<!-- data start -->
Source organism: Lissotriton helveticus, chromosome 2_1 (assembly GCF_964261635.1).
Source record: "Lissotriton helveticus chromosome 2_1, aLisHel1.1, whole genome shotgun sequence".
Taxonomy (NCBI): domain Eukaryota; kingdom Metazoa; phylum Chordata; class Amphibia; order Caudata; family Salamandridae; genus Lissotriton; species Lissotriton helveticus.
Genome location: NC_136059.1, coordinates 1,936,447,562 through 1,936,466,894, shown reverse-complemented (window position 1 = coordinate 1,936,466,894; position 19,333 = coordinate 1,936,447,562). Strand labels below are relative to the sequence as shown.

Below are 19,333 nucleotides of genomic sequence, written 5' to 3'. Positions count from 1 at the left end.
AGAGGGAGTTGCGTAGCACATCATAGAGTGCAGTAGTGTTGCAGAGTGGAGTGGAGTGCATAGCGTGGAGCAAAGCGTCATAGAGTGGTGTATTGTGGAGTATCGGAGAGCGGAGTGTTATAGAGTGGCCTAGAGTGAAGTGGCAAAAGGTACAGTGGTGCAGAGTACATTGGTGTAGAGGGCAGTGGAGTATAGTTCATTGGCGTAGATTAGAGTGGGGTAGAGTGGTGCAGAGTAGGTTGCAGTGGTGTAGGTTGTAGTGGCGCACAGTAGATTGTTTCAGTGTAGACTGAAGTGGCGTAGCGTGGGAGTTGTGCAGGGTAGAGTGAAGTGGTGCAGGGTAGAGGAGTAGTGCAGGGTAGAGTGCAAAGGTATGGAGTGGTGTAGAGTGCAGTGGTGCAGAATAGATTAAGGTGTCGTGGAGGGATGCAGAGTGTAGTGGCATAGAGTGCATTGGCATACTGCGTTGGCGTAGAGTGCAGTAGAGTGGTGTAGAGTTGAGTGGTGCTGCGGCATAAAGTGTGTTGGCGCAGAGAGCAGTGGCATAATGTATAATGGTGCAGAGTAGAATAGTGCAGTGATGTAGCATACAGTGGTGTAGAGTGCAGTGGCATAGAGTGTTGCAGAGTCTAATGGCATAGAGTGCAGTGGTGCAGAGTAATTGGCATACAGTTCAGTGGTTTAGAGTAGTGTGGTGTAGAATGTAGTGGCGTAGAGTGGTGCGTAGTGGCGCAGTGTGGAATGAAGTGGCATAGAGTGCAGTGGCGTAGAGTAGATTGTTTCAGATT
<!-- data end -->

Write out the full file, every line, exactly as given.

Source organism: Lissotriton helveticus, chromosome 2_1 (assembly GCF_964261635.1).
Source record: "Lissotriton helveticus chromosome 2_1, aLisHel1.1, whole genome shotgun sequence".
Taxonomy (NCBI): domain Eukaryota; kingdom Metazoa; phylum Chordata; class Amphibia; order Caudata; family Salamandridae; genus Lissotriton; species Lissotriton helveticus.
Genome location: NC_136059.1, coordinates 1,936,447,562 through 1,936,466,894, shown reverse-complemented (window position 1 = coordinate 1,936,466,894; position 19,333 = coordinate 1,936,447,562). Strand labels below are relative to the sequence as shown.

Below are 19,333 nucleotides of genomic sequence, written 5' to 3'. Positions count from 1 at the left end.
AGAGGGAGTTGCGTAGCACATCATAGAGTGCAGTAGTGTTGCAGAGTGGAGTGGAGTGCATAGCGTGGAGCAAAGCGTCATAGAGTGGTGTATTGTGGAGTATCGGAGAGCGGAGTGTTATAGAGTGGCCTAGAGTGAAGTGGCAAAAGGTACAGTGGTGCAGAGTACATTGGTGTAGAGGGCAGTGGAGTATAGTTCATTGGCGTAGATTAGAGTGGGGTAGAGTGGTGCAGAGTAGGTTGCAGTGGTGTAGGTTGTAGTGGCGCACAGTAGATTGTTTCAGTGTAGACTGAAGTGGCGTAGCGTGGGAGTTGTGCAGGGTAGAGTGAAGTGGTGCAGGGTAGAGGAGTAGTGCAGGGTAGAGTGCAAAGGTATGGAGTGGTGTAGAGTGCAGTGGTGCAGAATAGATTAAGGTGTCGTGGAGGGATGCAGAGTGTAGTGGCATAGAGTGCATTGGCATACTGCGTTGGCGTAGAGTGCAGTAGAGTGGTGTAGAGTTGAGTGGTGCTGCGGCATAAAGTGTGTTGGCGCAGAGAGCAGTGGCATAATGTATAATGGTGCAGAGTAGAATAGTGCAGTGATGTAGCATACAGTGGTGTAGAGTGCAGTGGCATAGAGTGTTGCAGAGTCTAATGGCATAGAGTGCAGTGGTGCAGAGTAATTGGCATACAGTTCAGTGGTTTAGAGTAGTGTGGTGTAGAATGTAGTGGCGTAGAGTGGTGCGTAGTGGCGCAGTGTGGAATGAAGTGGCATAGAGTGCAGTGGCGTAGAGTAGATTGTTTCAGATT